Users think Microsoft should focus more on fixing bugs and less on launching AI features. Credit: Microsoft.
Microsoft’s mission to infuse all of its products with AI might be getting accomplished at the expense of basic functionality.
In late February, Microsoft announced a Windows 11 update that would include the AI-powered Bing search right in the taskbar. Now, a mandatory security update installed on April 11 is reportedly causing lagginess and bugs in some of the software’s fundamental features.
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Users on Reddit’s Windows 11 community have reported(Opens in a new tab) slow SSD (solid-state drive) speeds, broken or disappearing desktop icons, issues with the taskbar and Task Manager, and error messages related to Windows Update. It’s unclear whether the new Bing taskbar is related to the issues, but users are frustrated that Windows released such a buggy update. “So many bugs and inconsistencies left to fix, and they feel the best thing to do is add an advertisement telling you to switch to a Microsoft account,” said one Redditor(Opens in a new tab) referring to a new ad feature in the Start menu promoting Microsoft account and One Drive upgrades. “Never ever, Microsoft. NEVER. EVER.”
The implication is that Microsoft may be a little distracted by launching new features when it should be focusing on making sure its operating system is running properly. Despite a growing number of users pointing out bugs, the release health dashboard(Opens in a new tab) — part of the Microsoft website that monitors releases for things like bugs and whether they’ve been resolved — hasn’t updated any known issues related to the April 11 update. The last known issue on the dashboard is from March 28.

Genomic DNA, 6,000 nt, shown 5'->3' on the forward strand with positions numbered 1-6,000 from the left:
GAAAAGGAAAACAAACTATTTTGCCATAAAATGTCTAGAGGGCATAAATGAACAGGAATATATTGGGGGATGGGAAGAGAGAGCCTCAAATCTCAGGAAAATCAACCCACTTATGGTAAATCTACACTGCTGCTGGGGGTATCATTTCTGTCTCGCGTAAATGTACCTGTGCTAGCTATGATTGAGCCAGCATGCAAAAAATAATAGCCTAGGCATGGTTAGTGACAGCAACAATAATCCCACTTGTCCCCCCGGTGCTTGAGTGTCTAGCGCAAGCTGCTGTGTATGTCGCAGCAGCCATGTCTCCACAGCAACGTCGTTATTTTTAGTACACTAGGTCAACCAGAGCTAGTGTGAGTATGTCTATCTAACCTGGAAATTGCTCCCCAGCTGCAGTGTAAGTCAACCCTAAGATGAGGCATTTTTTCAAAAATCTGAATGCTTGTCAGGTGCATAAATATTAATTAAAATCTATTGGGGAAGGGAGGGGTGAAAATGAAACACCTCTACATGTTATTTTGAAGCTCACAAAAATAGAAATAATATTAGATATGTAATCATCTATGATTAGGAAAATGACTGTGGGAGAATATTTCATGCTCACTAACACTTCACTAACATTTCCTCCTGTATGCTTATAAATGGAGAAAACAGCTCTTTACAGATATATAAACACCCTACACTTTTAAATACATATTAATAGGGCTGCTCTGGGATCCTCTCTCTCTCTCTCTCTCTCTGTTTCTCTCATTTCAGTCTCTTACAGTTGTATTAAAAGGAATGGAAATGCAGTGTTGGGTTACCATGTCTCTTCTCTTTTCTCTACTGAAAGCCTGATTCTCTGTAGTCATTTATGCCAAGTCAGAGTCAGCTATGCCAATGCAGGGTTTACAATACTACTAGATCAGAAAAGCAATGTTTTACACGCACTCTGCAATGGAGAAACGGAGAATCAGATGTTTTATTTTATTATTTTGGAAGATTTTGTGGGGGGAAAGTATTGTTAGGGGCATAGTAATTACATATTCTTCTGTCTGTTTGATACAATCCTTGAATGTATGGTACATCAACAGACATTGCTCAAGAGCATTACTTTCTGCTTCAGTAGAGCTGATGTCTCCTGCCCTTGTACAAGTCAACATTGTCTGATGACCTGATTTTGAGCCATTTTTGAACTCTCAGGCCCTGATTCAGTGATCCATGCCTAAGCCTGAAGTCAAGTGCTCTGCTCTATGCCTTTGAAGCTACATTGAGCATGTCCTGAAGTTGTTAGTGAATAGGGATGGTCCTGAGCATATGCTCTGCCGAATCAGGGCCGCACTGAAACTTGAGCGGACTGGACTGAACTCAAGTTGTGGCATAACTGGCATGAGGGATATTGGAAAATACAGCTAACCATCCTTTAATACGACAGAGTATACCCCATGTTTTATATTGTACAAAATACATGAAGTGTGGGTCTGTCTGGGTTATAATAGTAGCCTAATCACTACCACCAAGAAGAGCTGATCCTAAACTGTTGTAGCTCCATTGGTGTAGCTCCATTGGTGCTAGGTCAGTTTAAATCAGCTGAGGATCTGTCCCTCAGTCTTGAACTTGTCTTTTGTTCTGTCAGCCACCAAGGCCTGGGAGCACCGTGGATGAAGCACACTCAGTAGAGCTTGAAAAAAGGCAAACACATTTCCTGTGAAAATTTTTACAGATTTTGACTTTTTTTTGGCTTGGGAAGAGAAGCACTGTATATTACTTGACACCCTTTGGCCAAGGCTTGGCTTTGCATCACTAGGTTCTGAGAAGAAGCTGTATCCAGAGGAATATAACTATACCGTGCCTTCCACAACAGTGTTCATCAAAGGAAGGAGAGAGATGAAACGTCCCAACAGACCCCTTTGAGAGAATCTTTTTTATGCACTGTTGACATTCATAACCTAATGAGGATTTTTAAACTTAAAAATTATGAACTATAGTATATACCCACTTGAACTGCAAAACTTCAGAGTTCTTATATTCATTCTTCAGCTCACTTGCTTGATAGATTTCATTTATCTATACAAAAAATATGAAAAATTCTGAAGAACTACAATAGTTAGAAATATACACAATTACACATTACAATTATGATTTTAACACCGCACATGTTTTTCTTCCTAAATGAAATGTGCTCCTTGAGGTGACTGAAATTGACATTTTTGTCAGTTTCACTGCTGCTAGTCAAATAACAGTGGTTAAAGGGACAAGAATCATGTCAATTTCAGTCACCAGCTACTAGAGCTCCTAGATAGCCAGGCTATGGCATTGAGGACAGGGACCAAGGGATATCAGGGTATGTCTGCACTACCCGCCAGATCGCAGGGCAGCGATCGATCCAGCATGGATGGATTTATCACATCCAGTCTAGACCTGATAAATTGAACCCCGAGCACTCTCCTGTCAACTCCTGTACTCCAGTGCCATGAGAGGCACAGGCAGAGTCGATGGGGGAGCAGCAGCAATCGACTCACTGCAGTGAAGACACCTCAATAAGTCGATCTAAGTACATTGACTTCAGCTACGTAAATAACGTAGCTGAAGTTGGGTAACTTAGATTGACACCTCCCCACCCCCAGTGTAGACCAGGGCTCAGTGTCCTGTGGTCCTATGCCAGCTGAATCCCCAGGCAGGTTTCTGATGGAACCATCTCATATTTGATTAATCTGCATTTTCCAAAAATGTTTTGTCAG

How to fix these issues with the latest Windows 11 updateFor now, the unofficial solution is to uninstall Windows 11 and wait for an update resolving these issues. You can do that by navigating to Windows Update from the Start Menu. From there, click “view update history,” find the update, which is called “KB5025239” and click “Uninstall.”
Mashable has reached out to Microsoft for comment, and will update this story if we receive a response.
Cecily is a tech reporter at Mashable who covers AI, Apple, and emerging tech trends. Before getting her master’s degree at Columbia Journalism School, she spent several years working with startups and social impact businesses for Unreasonable Group and B Lab. Before that, she co-founded a startup consulting business for emerging entrepreneurial hubs in South America, Europe, and Asia. You can find her on Twitter at @cecily_mauran(Opens in a new tab).
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